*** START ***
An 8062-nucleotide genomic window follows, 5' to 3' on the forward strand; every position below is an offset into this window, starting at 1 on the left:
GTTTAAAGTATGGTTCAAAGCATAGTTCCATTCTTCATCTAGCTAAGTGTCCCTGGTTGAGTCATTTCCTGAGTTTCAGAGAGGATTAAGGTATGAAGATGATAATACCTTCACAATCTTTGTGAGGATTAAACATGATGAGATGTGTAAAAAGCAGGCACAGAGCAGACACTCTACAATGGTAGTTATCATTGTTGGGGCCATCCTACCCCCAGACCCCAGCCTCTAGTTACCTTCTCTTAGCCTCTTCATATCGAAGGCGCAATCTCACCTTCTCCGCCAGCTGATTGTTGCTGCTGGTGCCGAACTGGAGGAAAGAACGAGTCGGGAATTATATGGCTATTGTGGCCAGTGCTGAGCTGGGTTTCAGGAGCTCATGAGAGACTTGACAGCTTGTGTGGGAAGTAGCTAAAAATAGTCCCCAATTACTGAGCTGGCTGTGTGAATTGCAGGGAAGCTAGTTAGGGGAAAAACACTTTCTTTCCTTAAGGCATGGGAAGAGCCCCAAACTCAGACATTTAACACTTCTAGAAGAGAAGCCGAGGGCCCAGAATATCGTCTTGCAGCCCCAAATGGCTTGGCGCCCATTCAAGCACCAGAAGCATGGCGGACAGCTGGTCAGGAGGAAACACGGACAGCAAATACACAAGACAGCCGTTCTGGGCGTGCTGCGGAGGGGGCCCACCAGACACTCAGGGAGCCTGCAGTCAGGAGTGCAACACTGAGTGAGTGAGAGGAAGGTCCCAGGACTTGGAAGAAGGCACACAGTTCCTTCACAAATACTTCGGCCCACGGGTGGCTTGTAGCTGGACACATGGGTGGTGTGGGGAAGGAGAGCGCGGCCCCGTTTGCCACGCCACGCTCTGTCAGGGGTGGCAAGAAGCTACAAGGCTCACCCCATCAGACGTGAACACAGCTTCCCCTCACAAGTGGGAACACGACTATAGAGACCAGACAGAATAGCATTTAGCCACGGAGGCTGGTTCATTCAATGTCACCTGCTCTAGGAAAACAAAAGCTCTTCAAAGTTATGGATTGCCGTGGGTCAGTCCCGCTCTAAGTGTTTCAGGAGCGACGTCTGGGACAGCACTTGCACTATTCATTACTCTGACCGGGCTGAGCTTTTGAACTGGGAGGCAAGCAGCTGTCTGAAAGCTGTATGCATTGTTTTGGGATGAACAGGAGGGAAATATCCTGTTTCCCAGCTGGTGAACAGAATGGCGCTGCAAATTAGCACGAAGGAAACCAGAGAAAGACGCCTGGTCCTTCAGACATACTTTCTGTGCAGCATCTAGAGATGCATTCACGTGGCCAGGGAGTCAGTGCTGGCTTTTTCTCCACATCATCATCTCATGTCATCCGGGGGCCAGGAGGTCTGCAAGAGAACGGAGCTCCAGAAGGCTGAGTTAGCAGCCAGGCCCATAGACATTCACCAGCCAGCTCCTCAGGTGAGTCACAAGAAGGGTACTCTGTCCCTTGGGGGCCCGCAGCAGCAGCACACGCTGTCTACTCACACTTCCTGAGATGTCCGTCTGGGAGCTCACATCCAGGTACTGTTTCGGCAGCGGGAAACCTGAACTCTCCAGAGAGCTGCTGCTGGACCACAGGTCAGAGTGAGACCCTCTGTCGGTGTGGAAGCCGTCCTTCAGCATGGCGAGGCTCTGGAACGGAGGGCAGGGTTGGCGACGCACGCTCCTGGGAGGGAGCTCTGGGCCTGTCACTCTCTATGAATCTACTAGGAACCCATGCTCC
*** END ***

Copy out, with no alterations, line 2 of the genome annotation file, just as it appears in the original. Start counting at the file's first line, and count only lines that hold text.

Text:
GTTTAAAGTATGGTTCAAAGCATAGTTCCATTCTTCATCTAGCTAAGTGTCCCTGGTTGAGTCATTTCCTGAGTTTCAGAGAGGATTAAGGTATGAAGATGATAATACCTTCACAATCTTTGTGAGGATTAAACATGATGAGATGTGTAAAAAGCAGGCACAGAGCAGACACTCTACAATGGTAGTTATCATTGTTGGGGCCATCCTACCCCCAGACCCCAGCCTCTAGTTACCTTCTCTTAGCCTCTTCATATCGAAGGCGCAATCTCACCTTCTCCGCCAGCTGATTGTTGCTGCTGGTGCCGAACTGGAGGAAAGAACGAGTCGGGAATTATATGGCTATTGTGGCCAGTGCTGAGCTGGGTTTCAGGAGCTCATGAGAGACTTGACAGCTTGTGTGGGAAGTAGCTAAAAATAGTCCCCAATTACTGAGCTGGCTGTGTGAATTGCAGGGAAGCTAGTTAGGGGAAAAACACTTTCTTTCCTTAAGGCATGGGAAGAGCCCCAAACTCAGACATTTAACACTTCTAGAAGAGAAGCCGAGGGCCCAGAATATCGTCTTGCAGCCCCAAATGGCTTGGCGCCCATTCAAGCACCAGAAGCATGGCGGACAGCTGGTCAGGAGGAAACACGGACAGCAAATACACAAGACAGCCGTTCTGGGCGTGCTGCGGAGGGGGCCCACCAGACACTCAGGGAGCCTGCAGTCAGGAGTGCAACACTGAGTGAGTGAGAGGAAGGTCCCAGGACTTGGAAGAAGGCACACAGTTCCTTCACAAATACTTCGGCCCACGGGTGGCTTGTAGCTGGACACATGGGTGGTGTGGGGAAGGAGAGCGCGGCCCCGTTTGCCACGCCACGCTCTGTCAGGGGTGGCAAGAAGCTACAAGGCTCACCCCATCAGACGTGAACACAGCTTCCCCTCACAAGTGGGAACACGACTATAGAGACCAGACAGAATAGCATTTAGCCACGGAGGCTGGTTCATTCAATGTCACCTGCTCTAGGAAAACAAAAGCTCTTCAAAGTTATGGATTGCCGTGGGTCAGTCCCGCTCTAAGTGTTTCAGGAGCGACGTCTGGGACAGCACTTGCACTATTCATTACTCTGACCGGGCTGAGCTTTTGAACTGGGAGGCAAGCAGCTGTCTGAAAGCTGTATGCATTGTTTTGGGATGAACAGGAGGGAAATATCCTGTTTCCCAGCTGGTGAACAGAATGGCGCTGCAAATTAGCACGAAGGAAACCAGAGAAAGACGCCTGGTCCTTCAGACATACTTTCTGTGCAGCATCTAGAGATGCATTCACGTGGCCAGGGAGTCAGTGCTGGCTTTTTCTCCACATCATCATCTCATGTCATCCGGGGGCCAGGAGGTCTGCAAGAGAACGGAGCTCCAGAAGGCTGAGTTAGCAGCCAGGCCCATAGACATTCACCAGCCAGCTCCTCAGGTGAGTCACAAGAAGGGTACTCTGTCCCTTGGGGGCCCGCAGCAGCAGCACACGCTGTCTACTCACACTTCCTGAGATGTCCGTCTGGGAGCTCACATCCAGGTACTGTTTCGGCAGCGGGAAACCTGAACTCTCCAGAGAGCTGCTGCTGGACCACAGGTCAGAGTGAGACCCTCTGTCGGTGTGGAAGCCGTCCTTCAGCATGGCGAGGCTCTGGAACGGAGGGCAGGGTTGGCGACGCACGCTCCTGGGAGGGAGCTCTGGGCCTGTCACTCTCTATGAATCTACTAGGAACCCATGCTCC